Mother-of-six with searing chronic back pain finds epidural needle in her spine 14 YEARS after giving birth - and doctors warn she faces paralysis whether she removes it or leaves it
- Amy Bright, 41, gave birth to her sixth and youngest son Jacob by C-section in 2003 at a hospital in Jacksonville, Florida
- Two months later she began experiencing chronic back pain that has continued for more than a decade
- Last fall a CT scan revealed there was a piece of needle embedded in her spine
- Bright claims it broke off when she was given an epidural 14 years earlier
- She is expected to file a lawsuit later this year
- At least 14 lawsuits have been filed against the hospital since 2005
- The hospital has paid an estimated almost $45 million in settlements and awards directed by judges
Amy Bright, 41, gave birth to her son Jacob by c-section in 2003 and has been suffering from back pain ever since. Last fall a CT scan revealed that a piece of the epidural needle was buried in her spine
A mother who endured back pain for 14 years after giving birth has discovered part of an epidural needle embedded in her spine.
Amy Bright, 41, gave birth to her sixth and youngest son Jacob by cesarean section at a hospital in Jacksonville, Florida, in 2003.
Two months later she started experiencing severe back pain that would linger for more than a decade until, last year, a CT scan last fall revealed a 3cm-long chunk of needle was buried in her spine.
The needle had allegedly broken off when she was given an epidural 14 years earlier and had caused extensive nerve damage leaving her with limited use of her left leg and foot, according to People.
Bright and her attorney claim that the hospital knew it had broken off but neglected to do anything about it even though the damage could have been avoided if it was removed at the time.
Removing the needle now could leave her permanently paralyzed, but leaving it in will likely have the same consequence.
She is now poised to become the 15th person to sue the hospital since 2005 - at least three of whom won upwards of $1 million for their grievances.
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The scans above show the 3cm-long chunk of needle that had broken off when she was given an epidural 14 years earlier and gotten lodged in her spine
Removing the needle now could leave Bright paralyzed, but leaving it in may do the same
Courtesy of News4Jax
'Every time I move and walk and bend and twist and sleep, that needle moves inside my spine. For 14 years, I've been creating scar tissue in my spine from this needle moving,' Bright told People.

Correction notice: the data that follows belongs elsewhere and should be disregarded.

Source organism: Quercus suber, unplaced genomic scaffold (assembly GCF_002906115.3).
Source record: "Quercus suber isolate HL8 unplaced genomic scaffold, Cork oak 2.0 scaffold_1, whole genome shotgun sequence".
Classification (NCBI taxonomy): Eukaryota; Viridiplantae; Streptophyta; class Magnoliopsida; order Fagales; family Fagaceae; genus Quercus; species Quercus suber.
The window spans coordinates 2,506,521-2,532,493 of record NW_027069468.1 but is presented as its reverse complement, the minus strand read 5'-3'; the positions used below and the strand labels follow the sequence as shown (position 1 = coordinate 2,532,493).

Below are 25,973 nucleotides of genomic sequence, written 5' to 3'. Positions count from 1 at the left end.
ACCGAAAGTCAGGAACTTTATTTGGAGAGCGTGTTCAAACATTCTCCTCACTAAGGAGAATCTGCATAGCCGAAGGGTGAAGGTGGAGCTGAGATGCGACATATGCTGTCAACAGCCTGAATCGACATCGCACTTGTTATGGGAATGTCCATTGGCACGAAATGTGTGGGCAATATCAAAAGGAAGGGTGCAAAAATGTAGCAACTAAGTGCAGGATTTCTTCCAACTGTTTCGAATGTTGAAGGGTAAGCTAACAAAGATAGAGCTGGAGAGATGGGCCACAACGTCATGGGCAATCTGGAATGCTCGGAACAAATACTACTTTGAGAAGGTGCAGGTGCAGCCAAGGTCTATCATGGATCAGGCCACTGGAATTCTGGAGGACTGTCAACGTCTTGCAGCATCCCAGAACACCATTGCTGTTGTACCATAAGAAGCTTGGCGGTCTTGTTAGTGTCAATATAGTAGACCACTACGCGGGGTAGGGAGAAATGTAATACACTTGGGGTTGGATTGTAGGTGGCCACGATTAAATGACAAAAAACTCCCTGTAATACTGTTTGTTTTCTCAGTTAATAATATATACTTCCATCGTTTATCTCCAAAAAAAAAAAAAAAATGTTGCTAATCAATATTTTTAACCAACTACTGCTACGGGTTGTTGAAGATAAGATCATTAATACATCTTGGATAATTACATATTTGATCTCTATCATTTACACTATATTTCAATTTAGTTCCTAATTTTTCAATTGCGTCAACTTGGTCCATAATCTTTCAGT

Over the years she has seen several doctors and been prescribed pain killers, muscle relaxants and other medications to cope with her pain.
'It feels like fire, like a poker next to my tailbone. On occasion, it shoots down the left side of my leg on my calf, and then down and into my foot,' Bright told WRAL.
Doctors initially thought the pain was sciatica, a term used to describe the symptoms of leg pain, tingling, numbness, or weakness that travel down the low back via the sciatic nerve in the back of the leg that is, ironically, treated with an epidural shot.
The CT scan was intended to diagnose the sciatica, but instead it revealed the real root of the problem.
'I was absolutely livid and upset and scared,' she said.
Bright and her attorney Sean Cronin claim that the hospital knew a piece of needle had broken off and been left behind nut did nothing about it.
'This is something that was not disclosed,' Cronin told People. 'These needles are about 9 or 10 centimeters and they have a tip on the end that the provider is supposed to inspect to make sure they have the whole needle.
'They knew this was in her, according to our experts, because so much of the needle was missing. And the safety tip is still in her.'
A mother is pictured leaving the hospital in Jacksonville, Florida, where Bright gave birth in 2003. A lawsuit is expected to be filed against the hospital later this year
Bright said she has tried to protect her kids from the experience, especially son Jacob
Cronin claims that if the needed would have been removed immediately the pain and nerve damage could have been avoided, but taking it out now could leave Bright paralyzed.
Instead she said she will have to rely on pain medication and physical therapy to manage the damage for the rest of her life.
'It has gotten to the point where it just burns constantly. I'm very scared of my future. [My leg] is getting weaker,' Bright said. 'I'm probably going to be in a wheelchair. It's scary because I don't know.'
'I don't know what my future holds. I'm very paranoid and scared,' she said.
She added that she doesn't talk about the experience with her children because she wants to shield them from it, particularly Jacob, now 14.
Bright and Cronin have accused the hospital of fraud and malpractice and are planning to file a lawsuit in the coming months, but it is not clear how much money they will be seeking.
At least 14 lawsuits have been filed against the hospital since 2005 and at least three of them ended in settlements totaling around $1 million each.
In 2005 a judge awarded $40 million to the parents of a two-year-old who sustained brain damage after the hospital waited too long to perform a c-section.
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